Party Host Liability for Alcohol-Related Accidents in North Carolina


With holiday parties and gatherings on the horizon, there is a heightened risk of being on the road with drunk drivers. If you happen to be injured by an intoxicated person’s negligence, it is well known you can bring a claim against that person. But what about a claim against a business or other third party that provided alcohol to the intoxicated person? This article will examine a business or other third party’s liability for an alcohol-related accident in North Carolina.

North Carolina Dram Shop Laws

Thirty states in the U.S. have dram shop laws that hold establishments like restaurants, bars, and liquor stores responsible for selling or serving alcohol to those who cause injury or death due to their intoxication. In North Carolina under N.C.G.S. § 18B-305(a), it is unlawful “for a permittee or his employee or for an ABC store employee to knowingly sell or give alcoholic beverages to any person who is intoxicated.” Even though the language requires a “knowing” mental state, meaning the sale needs to be intentional, North Carolina Appellate Courts hold employers and businesses liable if the sale was negligent.

North Carolina General Statutes section 18B-121 only allows an injured person to hold an alcohol vendor liable if:

  • the vendor "negligently" sells or serves alcohol to a minor under age 21,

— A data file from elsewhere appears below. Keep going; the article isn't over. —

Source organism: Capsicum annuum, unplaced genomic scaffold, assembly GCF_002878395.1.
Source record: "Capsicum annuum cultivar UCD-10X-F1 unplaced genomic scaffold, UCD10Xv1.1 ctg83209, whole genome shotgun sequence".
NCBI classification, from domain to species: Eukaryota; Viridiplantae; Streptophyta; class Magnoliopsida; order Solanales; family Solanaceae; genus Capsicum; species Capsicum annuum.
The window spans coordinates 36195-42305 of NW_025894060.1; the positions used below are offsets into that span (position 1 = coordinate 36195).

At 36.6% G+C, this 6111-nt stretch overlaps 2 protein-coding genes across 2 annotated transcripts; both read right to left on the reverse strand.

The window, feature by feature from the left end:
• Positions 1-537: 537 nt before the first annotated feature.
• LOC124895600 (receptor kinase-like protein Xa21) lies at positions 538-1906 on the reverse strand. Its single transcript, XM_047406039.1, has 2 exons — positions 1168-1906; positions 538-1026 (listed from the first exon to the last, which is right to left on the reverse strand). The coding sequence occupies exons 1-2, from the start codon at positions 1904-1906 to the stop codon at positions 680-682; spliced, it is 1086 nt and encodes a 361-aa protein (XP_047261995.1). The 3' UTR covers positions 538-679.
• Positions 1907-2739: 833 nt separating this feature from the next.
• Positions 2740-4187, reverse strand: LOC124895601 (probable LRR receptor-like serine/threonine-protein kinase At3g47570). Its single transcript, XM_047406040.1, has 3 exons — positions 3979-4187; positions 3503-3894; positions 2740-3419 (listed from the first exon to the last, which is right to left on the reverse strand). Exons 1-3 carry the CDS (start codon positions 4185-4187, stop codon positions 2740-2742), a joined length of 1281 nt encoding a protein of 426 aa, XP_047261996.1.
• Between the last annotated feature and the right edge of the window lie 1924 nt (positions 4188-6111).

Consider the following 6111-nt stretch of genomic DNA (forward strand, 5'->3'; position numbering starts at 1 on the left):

• the minor causes a car accident while under the influence of the alcohol that was sold or served, and
  • the accident and resulting injuries were "proximately caused" by the minor's negligent driving while intoxicated.

Unlike other states, North Carolina ONLY allows an injured party to hold a business liable caused by people under the age of 21. In addition, the alcohol must be sold or served “negligently,” or without taking due care. However, if a business knowingly sells an alcoholic beverage to a person who is intoxicated, they can be held liable. Often times the case boils down to proving the business who sold or gave the alcohol to an individual KNEW that individual was intoxicated.

Host of Parties

Dram shop laws apply to host of private parties as well. Therefore, if someone is injured by an intoxicated driver, the injured party can look to the host of the party who provided the alcohol to the intoxicated person, in certain circumstances. No matter if it is a host of a party at someone’s home, a business Christmas party put on by the owners of the company, or a function hosted by a person at a restaurant, the host could be liable. Many cases in North Carolina have held a party’s host liable for serving alcohol to minors who later cause an accident from being intoxicated. Most of these cases have dealt with a party host serving minors, however the language in these cases also indicates that a host CAN be liable for intoxicated adult guests as well.

North Carolina courts have established three basic points for establishing social host liability in drunk driving accidents:

  1. The social host provided alcohol to the guest who caused an accident
  1. The host was aware or should have been aware that the guest was intoxicated
  1. The host was aware that the guest would be driving afterwards.

In summary, as the eggnog begins to flow and holiday drinks are served, it is important to understand when you could be liable and to educate yourself. No matter if you are a party host or a person injured by an intoxicated person, the legal ramifications can be significant. Please be safe and careful as the holidays approach, and remember Jetton and Meredith, is here to help.

If you have questions or have been injured by an intoxicated driver, please contact our personal injury team and partner, Mark S. Jetton, Jr. to assist you.